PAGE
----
Sagan ke Vagan notched a neat 104 shows after premiering in 1968. Its writer-director’s research involved a warm exercise. Instructing his chauffeur to drive to the Marine Drive promenade, Marzban watched the dynamics between old couples taking in the sea air. Veterans Ruby and Burjor Patel’s vote also goes to Tejpal for Gujarati and Sophia Bhabha for English plays. “A nicely compact theatre with excellent acoustics, Tejpal was our favourite venue,” raves Ruby. “The response to my plays Hello Inspector and Solmi January ni Madhraate (Ayn Rand’s Night of January 16th) was unprecedented.”
The subjective finale of Solmi January ni Madhraate remains a fine memory for Ruby. With the INT belief in staying audience-centric, the novelty this play introduced was a surprise jury chosen from among the crowd—”We were alert, ready with lines for either verdict, ‘Guilty’ or ‘Not Guilty’, not knowing till the end what the audience would find me. It was exciting being cued unexpectedly on different evenings.”
Having co-starred with her husband Rohinton under Marzban’s direction, Scheherazade Mody says, “I did a lot of shows at Tejpal. It had a very warm ambience with lovely, large green rooms. To me the play mattered, the theatre performed in was incidental. The stage is a stage.”
It was not entirely fun and foolery on stage. Writer-director-actor Tarak Mehta had said, when I interviewed him for my book Laughter in the House: 20th-Century Parsi Theatre—”In the 1970s there was no difference between Parsi and non-Parsi actors, they joined hands to create a new genre. Plays like Hello Inspector, Lafra Sadan and Khunnas made unforgettable theatre. That is why Parsi Gujarati drama spread its reach and hold, with social dramas and suspense thrillers becoming such superhits.”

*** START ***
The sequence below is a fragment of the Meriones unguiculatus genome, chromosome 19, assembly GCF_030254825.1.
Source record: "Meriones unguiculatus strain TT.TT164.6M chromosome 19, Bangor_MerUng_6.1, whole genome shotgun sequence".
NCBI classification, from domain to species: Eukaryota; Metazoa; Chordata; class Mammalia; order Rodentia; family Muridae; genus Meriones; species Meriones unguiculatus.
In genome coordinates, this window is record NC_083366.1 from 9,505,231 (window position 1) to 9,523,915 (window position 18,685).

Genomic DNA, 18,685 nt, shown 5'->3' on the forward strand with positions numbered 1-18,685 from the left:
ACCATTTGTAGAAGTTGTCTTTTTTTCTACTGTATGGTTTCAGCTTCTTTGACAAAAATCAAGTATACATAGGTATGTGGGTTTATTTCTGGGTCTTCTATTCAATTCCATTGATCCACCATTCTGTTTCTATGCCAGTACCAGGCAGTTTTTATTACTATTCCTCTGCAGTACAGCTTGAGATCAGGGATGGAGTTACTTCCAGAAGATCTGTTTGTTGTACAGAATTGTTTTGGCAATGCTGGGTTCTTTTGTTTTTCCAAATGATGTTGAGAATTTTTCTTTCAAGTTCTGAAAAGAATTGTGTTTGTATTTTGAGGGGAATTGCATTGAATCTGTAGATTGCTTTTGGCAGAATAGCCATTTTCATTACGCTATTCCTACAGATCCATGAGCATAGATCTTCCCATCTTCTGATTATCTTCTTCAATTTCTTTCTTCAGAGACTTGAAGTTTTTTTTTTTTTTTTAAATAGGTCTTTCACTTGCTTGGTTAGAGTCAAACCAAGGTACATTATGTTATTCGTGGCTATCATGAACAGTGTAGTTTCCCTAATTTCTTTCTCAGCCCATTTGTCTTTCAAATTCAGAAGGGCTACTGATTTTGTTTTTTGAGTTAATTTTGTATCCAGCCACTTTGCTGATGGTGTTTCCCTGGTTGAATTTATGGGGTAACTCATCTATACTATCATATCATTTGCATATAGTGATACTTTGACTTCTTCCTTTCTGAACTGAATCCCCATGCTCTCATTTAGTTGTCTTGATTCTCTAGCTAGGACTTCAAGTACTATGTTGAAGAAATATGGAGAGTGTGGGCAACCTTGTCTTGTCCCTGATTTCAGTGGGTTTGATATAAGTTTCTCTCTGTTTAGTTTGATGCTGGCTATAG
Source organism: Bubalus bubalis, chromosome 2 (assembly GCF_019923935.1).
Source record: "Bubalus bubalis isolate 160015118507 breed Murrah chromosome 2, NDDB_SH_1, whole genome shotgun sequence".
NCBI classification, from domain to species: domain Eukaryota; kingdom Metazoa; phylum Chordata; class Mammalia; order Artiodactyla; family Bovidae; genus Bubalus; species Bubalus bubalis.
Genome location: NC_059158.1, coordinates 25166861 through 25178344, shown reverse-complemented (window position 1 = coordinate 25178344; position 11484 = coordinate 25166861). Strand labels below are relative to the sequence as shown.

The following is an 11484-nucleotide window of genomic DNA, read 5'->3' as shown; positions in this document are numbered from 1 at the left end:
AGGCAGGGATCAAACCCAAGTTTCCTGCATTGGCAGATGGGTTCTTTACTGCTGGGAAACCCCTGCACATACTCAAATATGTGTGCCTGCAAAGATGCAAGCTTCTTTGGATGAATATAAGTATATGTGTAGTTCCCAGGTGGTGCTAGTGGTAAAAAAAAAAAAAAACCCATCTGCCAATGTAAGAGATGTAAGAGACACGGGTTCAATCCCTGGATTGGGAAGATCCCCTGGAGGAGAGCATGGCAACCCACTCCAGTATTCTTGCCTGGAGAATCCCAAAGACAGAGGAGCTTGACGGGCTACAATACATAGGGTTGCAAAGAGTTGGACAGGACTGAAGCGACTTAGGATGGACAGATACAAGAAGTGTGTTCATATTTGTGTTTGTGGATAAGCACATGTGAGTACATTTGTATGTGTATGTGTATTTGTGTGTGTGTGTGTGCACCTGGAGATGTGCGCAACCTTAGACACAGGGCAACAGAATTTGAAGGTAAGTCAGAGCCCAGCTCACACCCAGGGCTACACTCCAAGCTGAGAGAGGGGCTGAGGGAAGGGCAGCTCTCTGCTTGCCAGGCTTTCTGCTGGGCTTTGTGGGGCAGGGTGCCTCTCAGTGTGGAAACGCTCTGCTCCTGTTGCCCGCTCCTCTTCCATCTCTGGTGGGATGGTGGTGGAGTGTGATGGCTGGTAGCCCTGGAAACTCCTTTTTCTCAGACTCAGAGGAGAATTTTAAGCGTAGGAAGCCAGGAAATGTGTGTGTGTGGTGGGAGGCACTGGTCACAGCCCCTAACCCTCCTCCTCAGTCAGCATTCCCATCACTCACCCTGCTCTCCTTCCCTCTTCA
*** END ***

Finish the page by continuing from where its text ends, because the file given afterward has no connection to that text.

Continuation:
As Maltiben Jhaveri of INT, of which her husband Damu was a pioneer founder, explained, “Ours wasn’t just a common language, Gujarati. INT and the Parsi theatre really understood each other well. That was the secret of their magic together.”
The INT stable connected greats the Parsi stage had not tapped. Productions like Hello Inspector and Solmi January ni Madhraate at Tejpal broke fresh ground for this genre. Their thumping success owed considerably to the robust writing of Tarak Mehta, complemented by the crisp direction of Pravin Joshi, Arvind Thakkar and Chandrakant Thakkar. Polishing the brilliance were finishing touches by technical wizards like set designer Gautam Joshi. From Burjor Patel’s company, two regular plays at Tejpal were Ek Sapnu Badu Shaytani and Chhabili Ramti Chhanumanu, both authored by Sitanshu Yashaschandra.
“I received so much recognition stemming from my association with Burjor’s unit,” said Tarak Mehta. “Even acknowledging that Marathi and Bengali theatre are superior, Parsi humour has no parallel in other regional theatre. The Parsis have converted me—and us all.”